This study compares the reliability, validity, and responsiveness of self-reported measures of health-related quality of life in recipients and non-recipients of workers' compensation who have carpal tunnel syndrome. Patients with carpal tunnel syndrome completed questionnaires at study enrollment and 6 months later; scales measuring symptom severity, functional status, and satisfaction were included. The internal consistencies for each scale were high and virtually identical in recipients and nonrecipients of workers' compensation. The correlations between self-reported and objectively measured grip strength were .32 in recipients and .30 in nonrecipients, regardless of whether the recipients were out of work. The researchers conclude that the reliability, validity, and responsiveness of these measures were comparable in nonrecipients and recipients of workers' compensation, and that these data support the use of self-report measures in studies of workers.

McDonald, C.J., Overhage, M., Tierney, W.M., and others. (1996, January). "The promise of computerized feedback systems for diabetes care." (AHCPR grant HS07719). Annals of Internal Medicine 124 (1 pt 2), pp. 170-174.

Most current medical uses of computer-based feedback control are open loop, where a human is interposed between the suggested intervention and the delivered treatment. Open-loop systems have already been used in diabetes care to suggest insulin dosage adjustments and treatments for hypercholes-terolemia and to remind physicians of various interventions to reduce the complications of diabetes mellitus. However, existing applications have only scratched the surface, according to these authors. Many more facets of diabetes management could be standardized and assisted by open-loop control systems if the management rules could be more exactly specified. New primary studies and decision analyses are needed to define the optimal use of some interventions.

Robinson, J.C., and Gardner, L.B. (1995). "Adverse selection among multiple competing health maintenance organizations." (AHCPR grant HS06815). Medical Care 33(12), pp. 1161-1175.

This study examines risk selection by nine health plans competing for 16,182 employees of one large firm in 1989: one conventional fee-for-service plan, one group-model health maintenance organization (HMO), and seven network and independent practice model HMOs. The researchers developed and compared measures of risk using weights based on HMO and fee-for-service expenditure data. Predicted annual expenditures per enrollee exhibited a 23 percent range from lowest (favorable selection) to highest (adverse selection) risk plans using the HMO weights and a 17 percent range using fee-for-service weights. The fee-for-service plan and group-model HMO with large enrollments had risk mixes near the center of the spectrum. Smaller HMOs exhibited the extreme forms of both favorable and adverse selection.

Spector, W.D. (1996). "Functional disability scales." In B. Spilker (ed.), Quality of Life and Pharmacoeconomics in Clinical Trials, Second Edition. Philadelphia: Lippincott-Raven Publishers, pp. 133-143.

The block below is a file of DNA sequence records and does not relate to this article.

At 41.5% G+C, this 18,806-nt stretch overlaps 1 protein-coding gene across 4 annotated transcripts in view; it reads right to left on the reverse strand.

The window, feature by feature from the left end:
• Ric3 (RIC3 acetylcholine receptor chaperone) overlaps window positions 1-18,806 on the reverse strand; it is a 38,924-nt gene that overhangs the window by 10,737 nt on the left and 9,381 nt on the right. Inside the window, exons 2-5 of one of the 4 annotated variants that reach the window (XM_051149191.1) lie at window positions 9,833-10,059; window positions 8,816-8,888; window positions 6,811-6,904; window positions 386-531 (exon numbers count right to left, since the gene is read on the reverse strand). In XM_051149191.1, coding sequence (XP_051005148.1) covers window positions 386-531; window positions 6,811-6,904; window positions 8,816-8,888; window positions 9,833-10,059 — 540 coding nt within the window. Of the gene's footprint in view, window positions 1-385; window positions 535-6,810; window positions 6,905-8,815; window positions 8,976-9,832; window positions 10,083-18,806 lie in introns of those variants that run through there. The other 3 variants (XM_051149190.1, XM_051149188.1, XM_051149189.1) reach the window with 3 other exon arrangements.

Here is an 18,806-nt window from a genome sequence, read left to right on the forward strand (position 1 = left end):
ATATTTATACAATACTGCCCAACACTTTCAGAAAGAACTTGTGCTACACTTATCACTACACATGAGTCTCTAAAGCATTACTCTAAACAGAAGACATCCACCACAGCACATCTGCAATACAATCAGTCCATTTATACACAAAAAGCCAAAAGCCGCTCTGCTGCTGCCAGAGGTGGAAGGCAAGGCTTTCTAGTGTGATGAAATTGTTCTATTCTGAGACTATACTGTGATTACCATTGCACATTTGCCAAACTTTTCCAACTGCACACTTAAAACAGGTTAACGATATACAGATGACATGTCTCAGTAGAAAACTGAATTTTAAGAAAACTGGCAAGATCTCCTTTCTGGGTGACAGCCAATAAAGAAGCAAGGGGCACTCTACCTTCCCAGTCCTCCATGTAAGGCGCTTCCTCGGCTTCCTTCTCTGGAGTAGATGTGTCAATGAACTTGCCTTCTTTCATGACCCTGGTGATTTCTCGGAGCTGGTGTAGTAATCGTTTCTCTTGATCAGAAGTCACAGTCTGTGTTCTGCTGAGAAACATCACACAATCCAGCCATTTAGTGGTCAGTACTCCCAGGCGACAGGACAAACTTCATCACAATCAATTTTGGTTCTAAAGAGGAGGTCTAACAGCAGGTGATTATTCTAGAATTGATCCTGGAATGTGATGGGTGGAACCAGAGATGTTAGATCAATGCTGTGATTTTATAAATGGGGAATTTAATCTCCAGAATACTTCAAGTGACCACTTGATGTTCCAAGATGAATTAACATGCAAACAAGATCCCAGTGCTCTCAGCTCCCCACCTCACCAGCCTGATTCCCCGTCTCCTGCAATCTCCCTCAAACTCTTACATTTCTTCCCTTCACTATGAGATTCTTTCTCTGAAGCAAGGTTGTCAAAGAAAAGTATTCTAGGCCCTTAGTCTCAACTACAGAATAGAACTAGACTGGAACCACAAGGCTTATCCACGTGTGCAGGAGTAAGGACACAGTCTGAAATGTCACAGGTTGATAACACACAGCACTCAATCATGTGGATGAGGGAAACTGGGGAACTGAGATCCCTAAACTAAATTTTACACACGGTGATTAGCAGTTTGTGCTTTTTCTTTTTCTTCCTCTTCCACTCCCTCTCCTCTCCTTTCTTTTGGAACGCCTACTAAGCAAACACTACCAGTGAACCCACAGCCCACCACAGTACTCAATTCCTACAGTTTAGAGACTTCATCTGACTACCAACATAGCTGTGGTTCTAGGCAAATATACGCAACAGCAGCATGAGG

The periodic assessment of disabilities has become an integral part of the standard medical evaluation of the elderly. This book chapter by William D. Spector, Ph.D., of the Center for Organization and Delivery Studies, Agency for Health Care Policy and Research, reviews a small number of functional disability scales that have received acceptance in the clinical and research arenas and have demonstrated sufficient reliability and validity. He emphasizes scales that include one type of disability measure, and points out that no scale is best for all purposes and that a scale should be chosen based on its specific purpose. Moreover, the properties of the scale should be carefully studied after implementation to assure that expected relationships between items exist. This is particularly important if the scale is applied to a new population or if modifications have been made. Dr. Spector cautions researchers about constructing new scales or using scales that have not been validated and about combining items in simplistic ways without doing appropriate scalability and validity analyses.

Tsevat, J., Solzan, J.G., Kuntz, K.M., and others (1996). "Health values of patients infected with human immunodeficiency virus: Relationship to mental health and physical functioning." (AHCPR grant HS06673) Medical Care 34(1), pp. 44-57.

According to this study, most AIDS patients are unwilling to trade any years of life, no matter how ill they are, for a shorter time in perfect health. The researchers used three health status measures and three health value measures to ask 139 patients infected with HIV about their health status and how they valued their health. Each participant was interviewed twice at 6-month intervals. As expected, the health status of HIV-infected patients who remained asymptomatic or remained symptomatic but did not develop AIDS changed little over 6 months, whereas health status deteriorated in patients with AIDS and those in whom HIV infection progressed. In contrast, health values, and in particular time-tradeoff scores, remained stable even in the face of changes in health status and disease progression. These findings suggest that either patients gradually acclimated to their deteriorating health state or they redefined their concept of "excellent health," conclude the researchers.

Zhou, Z.H. (1996, January-March). "Empirical Bayes combination of estimated (AHCPR grant HS08559). areas under ROC curves using estimating equations." Medical Decision Making 16, pp. 24-28.

Evaluating the accuracies of diagnostic tests in detecting the presence of disease is very important for both quality of care and cost containment. A receiving operating characteristics (ROC) curve allows the study of the inherent discrimination capability of a diagnostic test. The empirical Bayes (EB) method does not assume that individual studies all have the same true ROC area and provides a simple way to express study-level heterogeneity with a two-stage model. The author presents a synthesis of the EB method and the method of estimating equations to combine individual ROC area estimates from different studies of the same diagnostic test into a single estimate.

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AHCPR Publication No. 96-0055
Current as of April 1996